This same congress, which committed the crime of forging the president’s signature and which decreed his removal. Just a small agreement where the thief decides what kind of justice his victim will receive. The Supreme Court, which ordered the arrest and deportation of Manuel Zelaya Rosales, will have to give its legal opinion in order to guide the congress. Brilliant solution.

There are several commissions to be formed: follow-up, truth and who-knows-what else. Within the framework of this mess the oligarchy wins the recognition of the fraudulent elections [for Nov. 29]; now Zelaya will lend his efforts to achieve that the gates of international aid are reopened to the now wrecked Honduran economy. In the end there are no guarantees of what is going to happen, neither how nor when. As has happened over all of these tragic months, uncertainty dominates the landscape. We continue to depend on the tricks of the assassins who invent decrees that they don’t even respect.

Yesterday, contrasting with the negotiating table, the resistance was brutally repressed. In spite of having the required permits, the police and military decided to give the popular movement a new dose of gas, blows and bullets, as a reminder that the agreements don’t eliminate the repression; they don’t eliminate the human rights violations.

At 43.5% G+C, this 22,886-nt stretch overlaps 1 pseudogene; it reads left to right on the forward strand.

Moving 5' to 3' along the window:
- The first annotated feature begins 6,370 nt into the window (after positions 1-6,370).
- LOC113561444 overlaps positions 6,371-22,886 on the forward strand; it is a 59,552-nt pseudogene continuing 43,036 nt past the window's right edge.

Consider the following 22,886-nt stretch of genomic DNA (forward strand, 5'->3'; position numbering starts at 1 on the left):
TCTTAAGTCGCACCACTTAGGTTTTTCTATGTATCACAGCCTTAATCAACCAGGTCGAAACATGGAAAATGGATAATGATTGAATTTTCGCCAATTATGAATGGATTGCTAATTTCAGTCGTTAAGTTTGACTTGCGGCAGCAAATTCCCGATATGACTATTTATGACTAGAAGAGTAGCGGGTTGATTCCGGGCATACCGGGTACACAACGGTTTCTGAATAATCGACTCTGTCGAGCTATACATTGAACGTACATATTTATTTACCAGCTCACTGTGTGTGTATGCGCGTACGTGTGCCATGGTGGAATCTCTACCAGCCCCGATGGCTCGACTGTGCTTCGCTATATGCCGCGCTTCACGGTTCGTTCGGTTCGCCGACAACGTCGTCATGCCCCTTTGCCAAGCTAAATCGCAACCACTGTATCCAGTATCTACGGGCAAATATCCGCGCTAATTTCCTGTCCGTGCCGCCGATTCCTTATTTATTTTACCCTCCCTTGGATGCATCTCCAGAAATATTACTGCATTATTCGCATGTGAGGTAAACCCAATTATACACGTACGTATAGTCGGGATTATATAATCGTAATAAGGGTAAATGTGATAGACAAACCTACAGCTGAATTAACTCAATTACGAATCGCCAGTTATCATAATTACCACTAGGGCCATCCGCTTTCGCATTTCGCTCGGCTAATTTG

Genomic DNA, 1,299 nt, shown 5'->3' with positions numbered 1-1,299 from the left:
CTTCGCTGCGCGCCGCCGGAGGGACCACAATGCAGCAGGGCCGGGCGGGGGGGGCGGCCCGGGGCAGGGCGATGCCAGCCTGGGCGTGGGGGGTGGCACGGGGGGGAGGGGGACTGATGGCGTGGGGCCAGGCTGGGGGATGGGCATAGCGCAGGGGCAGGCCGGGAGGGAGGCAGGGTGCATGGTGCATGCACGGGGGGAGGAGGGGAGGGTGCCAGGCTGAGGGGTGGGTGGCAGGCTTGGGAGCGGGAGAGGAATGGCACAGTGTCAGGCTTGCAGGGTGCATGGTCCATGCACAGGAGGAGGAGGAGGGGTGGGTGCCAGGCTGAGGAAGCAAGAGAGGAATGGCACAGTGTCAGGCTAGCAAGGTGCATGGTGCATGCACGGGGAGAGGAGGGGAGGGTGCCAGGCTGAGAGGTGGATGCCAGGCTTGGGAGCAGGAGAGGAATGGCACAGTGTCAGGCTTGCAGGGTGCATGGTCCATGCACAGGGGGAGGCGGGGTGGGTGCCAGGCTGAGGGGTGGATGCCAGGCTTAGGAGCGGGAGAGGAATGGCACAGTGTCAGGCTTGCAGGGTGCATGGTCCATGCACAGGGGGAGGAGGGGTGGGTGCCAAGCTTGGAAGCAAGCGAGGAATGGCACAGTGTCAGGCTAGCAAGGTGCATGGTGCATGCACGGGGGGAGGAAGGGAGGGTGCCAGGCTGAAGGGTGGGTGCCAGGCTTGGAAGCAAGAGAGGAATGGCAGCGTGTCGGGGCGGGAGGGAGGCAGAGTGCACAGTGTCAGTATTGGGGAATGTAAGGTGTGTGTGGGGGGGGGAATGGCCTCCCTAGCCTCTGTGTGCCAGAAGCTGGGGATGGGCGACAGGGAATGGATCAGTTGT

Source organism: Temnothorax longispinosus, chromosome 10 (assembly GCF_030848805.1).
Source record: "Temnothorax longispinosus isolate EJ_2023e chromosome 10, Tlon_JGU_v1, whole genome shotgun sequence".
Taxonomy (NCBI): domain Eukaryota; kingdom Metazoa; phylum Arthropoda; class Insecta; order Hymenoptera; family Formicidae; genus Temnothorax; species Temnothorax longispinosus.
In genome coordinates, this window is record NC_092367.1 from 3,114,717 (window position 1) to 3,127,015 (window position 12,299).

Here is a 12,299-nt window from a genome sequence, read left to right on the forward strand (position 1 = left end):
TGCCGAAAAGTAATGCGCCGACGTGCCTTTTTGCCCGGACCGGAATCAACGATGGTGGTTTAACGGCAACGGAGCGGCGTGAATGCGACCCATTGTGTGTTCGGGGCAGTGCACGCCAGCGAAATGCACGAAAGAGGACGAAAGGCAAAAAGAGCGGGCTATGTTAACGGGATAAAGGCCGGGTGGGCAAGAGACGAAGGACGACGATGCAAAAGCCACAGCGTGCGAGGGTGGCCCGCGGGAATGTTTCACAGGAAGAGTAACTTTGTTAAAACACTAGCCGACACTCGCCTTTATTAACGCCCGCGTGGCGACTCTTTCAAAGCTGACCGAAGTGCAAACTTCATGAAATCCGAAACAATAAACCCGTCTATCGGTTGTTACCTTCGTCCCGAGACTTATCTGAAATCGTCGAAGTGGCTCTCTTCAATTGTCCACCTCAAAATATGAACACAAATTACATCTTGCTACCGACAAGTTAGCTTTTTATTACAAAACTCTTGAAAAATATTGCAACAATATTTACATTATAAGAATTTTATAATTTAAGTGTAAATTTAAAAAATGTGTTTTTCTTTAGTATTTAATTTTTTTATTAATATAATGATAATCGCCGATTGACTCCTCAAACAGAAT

It would be very ingenuous to think that we have managed to solve something. The military maintain a very autonomous position with respect to the politicians and obey their business masters, who continue with the idea that their interests will be maintained by beating up the people. The repressive decrees signed by Micheletti also remain in effect. The machine of human rights violations is still alive, well oiled and above all, active against the Honduran people.

It seems that the negotiation, at least up until now that I am writing these lines, has forgotten the huge jail that the de facto regime has created. It is worth asking ourselves what will happen now with President Zelaya; will he have the same honor guard? What will be his relationship to the armed forces? And his relationship to Micheletti’s Congress?

On the other hand the matter of the crimes against humanity committed by the military with the complicity of the de facto regime and the criminal oligarchy remains pending. Fortunately for the Honduran people, through arrogance or clumsiness, the putschists obviated the issue of the amnesty that Oscar Arias had given them in his original plan.